By Connor Yearsley
Saturday night, the Waco Symphony Orchestra will perform its second concert of the year, entitled “Paris of the Roaring Twenties.”
The concert will begin at 7:30 p.m. in Waco Hall.
Stephen Heyde, music director and conductor of the Waco Symphony Orchestra, said the program will hearken back to a time and place that was unique and perhaps unparalleled in cultural history.
“It was just a really, really vibrant scene,” Heyde said of Paris in the 1920’s.
The scene included painters like Pablo Picasso and Salvador Dalí, all-around entertainers like Josephine Baker, writers like F. Scott Fitzgerald, Ernest Hemingway, James Joyce and Ezra Pound and musicians like Cole Porter, to name a few.
It also included composers like Maurice Ravel, Igor Stravinsky and Darius Milhaud (pronounced mee-yo), whose work will be featured on the program.
The concert will begin with French composer Maurice Ravel’s “Boléro.”
“It’s certainly one of the most popular pieces in the repertoire,” Heyde said.
Heyde said he described the piece as sensuous, hypnotic and idiomatic of the time.
Boléro centers on a 16-measure main melody that gets passed around from instrument to instrument.
Ravel once asked, “Don’t you think that has an insistent quality? I’m going to try to repeat it a number of times without any development, gradually increasing the orchestra as best I can.”
“He [Ravel] wanted to see what he could do where the only contrast is with orchestration and crescendo, and he succeeded brilliantly,” Heyde said.
Ravel was heavily influenced by Spanish music, having been born near the Spanish border. Boléro was inspired by the Spanish dance of the same name. It was originally written as a ballet, but the orchestral work is usually performed on its own now, without the choreography.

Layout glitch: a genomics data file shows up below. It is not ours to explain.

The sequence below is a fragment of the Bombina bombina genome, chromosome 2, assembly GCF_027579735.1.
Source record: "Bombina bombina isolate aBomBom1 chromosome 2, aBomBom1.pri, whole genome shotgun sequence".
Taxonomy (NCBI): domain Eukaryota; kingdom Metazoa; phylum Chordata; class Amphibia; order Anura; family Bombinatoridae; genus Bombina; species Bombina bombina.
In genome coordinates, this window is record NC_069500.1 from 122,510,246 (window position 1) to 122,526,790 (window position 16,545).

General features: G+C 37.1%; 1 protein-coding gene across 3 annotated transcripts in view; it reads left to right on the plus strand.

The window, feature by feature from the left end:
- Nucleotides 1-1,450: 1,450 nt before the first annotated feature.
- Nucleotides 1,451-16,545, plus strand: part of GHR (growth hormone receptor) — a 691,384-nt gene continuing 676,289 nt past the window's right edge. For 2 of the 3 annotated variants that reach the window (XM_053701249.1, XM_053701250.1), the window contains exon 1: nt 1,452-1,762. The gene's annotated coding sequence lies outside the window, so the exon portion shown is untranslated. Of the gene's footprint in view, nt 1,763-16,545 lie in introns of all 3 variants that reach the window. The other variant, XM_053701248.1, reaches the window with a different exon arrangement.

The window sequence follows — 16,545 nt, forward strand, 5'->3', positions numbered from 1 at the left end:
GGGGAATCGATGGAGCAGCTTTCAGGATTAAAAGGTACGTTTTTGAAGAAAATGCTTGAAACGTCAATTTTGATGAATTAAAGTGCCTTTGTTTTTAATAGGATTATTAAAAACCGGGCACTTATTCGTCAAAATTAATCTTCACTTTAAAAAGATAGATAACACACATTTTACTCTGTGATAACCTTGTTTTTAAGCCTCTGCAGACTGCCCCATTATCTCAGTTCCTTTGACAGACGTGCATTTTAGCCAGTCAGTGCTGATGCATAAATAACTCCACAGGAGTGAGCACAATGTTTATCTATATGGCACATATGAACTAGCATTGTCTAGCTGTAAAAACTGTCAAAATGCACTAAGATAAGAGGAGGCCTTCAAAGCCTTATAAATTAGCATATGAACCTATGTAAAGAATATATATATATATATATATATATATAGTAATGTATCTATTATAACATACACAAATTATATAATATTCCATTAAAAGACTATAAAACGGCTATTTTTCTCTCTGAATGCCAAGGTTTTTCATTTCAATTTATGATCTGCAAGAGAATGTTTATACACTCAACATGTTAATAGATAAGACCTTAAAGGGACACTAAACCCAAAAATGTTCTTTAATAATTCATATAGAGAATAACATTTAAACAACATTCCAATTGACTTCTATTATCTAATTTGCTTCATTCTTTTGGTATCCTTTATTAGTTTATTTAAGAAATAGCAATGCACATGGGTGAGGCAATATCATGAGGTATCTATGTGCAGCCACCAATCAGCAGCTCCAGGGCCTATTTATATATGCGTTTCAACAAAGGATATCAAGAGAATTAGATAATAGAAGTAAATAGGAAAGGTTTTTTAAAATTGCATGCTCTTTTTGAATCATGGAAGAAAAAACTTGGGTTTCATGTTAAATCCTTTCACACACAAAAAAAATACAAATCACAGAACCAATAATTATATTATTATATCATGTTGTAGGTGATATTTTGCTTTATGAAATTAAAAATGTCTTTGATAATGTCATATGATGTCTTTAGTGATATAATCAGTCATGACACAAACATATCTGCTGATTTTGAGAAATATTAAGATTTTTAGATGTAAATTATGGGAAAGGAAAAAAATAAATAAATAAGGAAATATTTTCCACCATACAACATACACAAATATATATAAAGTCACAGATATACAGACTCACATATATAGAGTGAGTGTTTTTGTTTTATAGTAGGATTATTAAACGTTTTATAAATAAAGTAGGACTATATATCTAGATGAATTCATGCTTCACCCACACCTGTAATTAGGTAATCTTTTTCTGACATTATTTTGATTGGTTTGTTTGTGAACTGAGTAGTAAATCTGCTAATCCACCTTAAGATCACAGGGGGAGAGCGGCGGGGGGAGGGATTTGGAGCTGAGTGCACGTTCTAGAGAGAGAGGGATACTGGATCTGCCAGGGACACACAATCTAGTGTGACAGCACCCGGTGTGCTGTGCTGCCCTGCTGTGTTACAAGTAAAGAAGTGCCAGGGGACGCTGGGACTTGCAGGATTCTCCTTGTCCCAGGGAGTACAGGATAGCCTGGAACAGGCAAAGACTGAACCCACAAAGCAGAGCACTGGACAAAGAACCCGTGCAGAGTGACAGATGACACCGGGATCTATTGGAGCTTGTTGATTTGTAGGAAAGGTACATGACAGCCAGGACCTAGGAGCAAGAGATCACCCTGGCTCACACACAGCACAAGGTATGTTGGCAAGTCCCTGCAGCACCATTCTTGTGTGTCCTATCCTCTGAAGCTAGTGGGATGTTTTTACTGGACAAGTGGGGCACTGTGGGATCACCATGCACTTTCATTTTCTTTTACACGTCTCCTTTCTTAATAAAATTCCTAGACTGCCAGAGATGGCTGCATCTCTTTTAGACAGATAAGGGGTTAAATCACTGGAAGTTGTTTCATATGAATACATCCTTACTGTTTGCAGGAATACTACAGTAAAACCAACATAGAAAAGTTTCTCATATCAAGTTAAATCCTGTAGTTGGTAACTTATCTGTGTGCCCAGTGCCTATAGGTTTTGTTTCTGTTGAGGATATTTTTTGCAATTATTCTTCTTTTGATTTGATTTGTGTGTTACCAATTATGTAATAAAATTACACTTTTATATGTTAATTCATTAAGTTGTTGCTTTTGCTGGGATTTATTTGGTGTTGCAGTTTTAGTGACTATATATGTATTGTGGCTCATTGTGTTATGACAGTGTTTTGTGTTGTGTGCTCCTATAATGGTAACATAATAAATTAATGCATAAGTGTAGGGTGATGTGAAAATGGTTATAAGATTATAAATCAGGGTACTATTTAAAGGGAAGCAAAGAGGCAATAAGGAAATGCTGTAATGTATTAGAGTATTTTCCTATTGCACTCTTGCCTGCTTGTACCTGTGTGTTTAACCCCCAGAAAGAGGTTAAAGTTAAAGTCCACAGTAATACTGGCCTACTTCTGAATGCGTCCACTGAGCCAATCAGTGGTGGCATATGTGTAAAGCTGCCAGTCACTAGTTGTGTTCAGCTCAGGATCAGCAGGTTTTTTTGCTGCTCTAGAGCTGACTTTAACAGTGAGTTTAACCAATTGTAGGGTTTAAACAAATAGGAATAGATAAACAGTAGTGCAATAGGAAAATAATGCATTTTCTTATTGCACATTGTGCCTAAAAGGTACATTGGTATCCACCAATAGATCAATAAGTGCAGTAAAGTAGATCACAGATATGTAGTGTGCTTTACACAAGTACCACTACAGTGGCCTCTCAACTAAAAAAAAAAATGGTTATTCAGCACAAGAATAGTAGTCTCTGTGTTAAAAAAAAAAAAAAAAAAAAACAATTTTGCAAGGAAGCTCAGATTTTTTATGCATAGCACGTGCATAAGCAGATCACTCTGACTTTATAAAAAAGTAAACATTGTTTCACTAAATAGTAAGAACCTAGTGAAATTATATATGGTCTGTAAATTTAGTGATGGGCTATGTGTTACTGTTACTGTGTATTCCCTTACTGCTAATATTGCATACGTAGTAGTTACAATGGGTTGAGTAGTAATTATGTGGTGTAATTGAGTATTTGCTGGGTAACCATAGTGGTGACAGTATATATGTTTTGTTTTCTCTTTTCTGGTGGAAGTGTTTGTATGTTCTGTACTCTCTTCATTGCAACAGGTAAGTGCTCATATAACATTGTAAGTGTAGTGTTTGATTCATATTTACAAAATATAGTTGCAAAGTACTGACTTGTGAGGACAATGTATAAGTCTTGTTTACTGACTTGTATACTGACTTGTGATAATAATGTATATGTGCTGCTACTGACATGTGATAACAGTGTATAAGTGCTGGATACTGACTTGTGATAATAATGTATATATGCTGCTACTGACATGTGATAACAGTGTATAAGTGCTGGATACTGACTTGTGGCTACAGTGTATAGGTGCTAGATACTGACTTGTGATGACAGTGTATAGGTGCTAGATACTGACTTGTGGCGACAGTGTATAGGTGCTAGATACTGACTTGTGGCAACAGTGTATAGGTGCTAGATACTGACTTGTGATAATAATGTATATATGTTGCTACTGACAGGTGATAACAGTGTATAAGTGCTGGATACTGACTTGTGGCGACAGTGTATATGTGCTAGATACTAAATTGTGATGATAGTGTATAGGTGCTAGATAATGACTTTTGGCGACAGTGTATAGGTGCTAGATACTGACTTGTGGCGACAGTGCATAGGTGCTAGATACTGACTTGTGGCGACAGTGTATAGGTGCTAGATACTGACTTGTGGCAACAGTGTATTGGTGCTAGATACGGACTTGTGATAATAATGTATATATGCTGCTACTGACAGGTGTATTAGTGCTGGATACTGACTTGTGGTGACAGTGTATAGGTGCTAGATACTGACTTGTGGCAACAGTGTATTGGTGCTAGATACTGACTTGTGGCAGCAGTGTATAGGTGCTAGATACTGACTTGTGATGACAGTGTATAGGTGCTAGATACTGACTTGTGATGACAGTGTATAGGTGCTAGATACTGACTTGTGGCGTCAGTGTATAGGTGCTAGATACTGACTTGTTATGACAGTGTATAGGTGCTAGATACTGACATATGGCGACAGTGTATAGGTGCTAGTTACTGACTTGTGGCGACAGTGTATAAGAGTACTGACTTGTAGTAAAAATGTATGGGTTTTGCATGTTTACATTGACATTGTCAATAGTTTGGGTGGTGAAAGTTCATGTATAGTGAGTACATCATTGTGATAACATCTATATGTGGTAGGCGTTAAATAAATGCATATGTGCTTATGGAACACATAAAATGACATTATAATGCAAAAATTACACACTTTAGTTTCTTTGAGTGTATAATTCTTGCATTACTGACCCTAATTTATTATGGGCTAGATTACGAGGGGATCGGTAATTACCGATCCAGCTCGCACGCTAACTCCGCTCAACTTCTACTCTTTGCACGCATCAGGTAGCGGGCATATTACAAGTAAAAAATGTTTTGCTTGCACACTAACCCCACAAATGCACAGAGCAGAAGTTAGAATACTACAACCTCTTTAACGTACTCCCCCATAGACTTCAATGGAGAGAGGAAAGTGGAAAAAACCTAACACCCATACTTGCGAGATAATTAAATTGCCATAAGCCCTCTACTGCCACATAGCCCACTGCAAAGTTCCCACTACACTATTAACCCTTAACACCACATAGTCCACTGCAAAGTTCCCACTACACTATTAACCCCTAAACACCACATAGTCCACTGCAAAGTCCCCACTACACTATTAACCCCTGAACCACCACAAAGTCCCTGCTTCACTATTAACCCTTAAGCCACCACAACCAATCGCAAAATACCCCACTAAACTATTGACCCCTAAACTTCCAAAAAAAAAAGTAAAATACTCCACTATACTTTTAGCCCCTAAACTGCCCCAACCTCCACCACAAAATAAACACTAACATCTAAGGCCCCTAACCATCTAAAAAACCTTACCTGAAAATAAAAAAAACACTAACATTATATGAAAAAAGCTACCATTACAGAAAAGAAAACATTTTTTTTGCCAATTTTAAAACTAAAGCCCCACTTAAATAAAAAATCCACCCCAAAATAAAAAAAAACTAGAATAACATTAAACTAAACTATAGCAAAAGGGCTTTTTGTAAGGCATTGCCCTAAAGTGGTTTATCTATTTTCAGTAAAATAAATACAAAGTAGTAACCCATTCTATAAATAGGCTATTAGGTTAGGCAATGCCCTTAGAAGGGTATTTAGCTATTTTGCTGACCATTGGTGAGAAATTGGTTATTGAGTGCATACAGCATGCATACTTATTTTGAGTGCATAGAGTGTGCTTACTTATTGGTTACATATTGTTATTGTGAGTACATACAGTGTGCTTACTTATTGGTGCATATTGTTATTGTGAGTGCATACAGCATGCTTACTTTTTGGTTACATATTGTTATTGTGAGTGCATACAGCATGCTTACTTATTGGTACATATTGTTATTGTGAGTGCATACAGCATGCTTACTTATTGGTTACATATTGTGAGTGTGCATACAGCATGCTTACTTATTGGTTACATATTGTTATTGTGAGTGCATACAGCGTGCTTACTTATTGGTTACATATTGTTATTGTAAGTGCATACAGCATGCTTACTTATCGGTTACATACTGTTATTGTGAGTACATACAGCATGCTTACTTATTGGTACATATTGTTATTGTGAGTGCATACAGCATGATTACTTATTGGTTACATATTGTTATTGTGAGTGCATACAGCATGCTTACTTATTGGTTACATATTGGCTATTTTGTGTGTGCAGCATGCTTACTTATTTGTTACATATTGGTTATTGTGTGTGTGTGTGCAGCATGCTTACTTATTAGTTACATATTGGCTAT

Historically, tempo has been a point of contention with the piece, with many conductors wanting to take it faster than Ravel intended. Heyde said the piece is marked at 72 beats per minute and that’s what he tries to stick to.
“It’s hard to take it much slower,” he said, since the soloists are forced to go long periods without breathing. He also said the piece, which is in 3/4 time (three beats per measure), tends to want to slow down.
Seth McConnell, principal percussionist for the Waco Symphony, has the most repetitive part in the piece. The 2-measure, 24-note snare drum pattern is repeated for the entirety of the piece, which usually lasts between 14 and 17 minutes depending on tempo.
McConnell said keeping focused is difficult, although the part is much more physically exhausting than mentally exhausting. He said having to start really soft and gradually crescendo to really loud by the end also makes it a challenge.
“I’m keeping the style. I’m trying to just continually keep that phrase going the way I want to,” he said.
Heyde said the piece presents its challenges.
“The biggest challenges are in the solos,” he said. “They’re so exposed.”
He also said the trombone part is written quite high in the instrument’s range and is challenging even for some of the most experienced trombonists.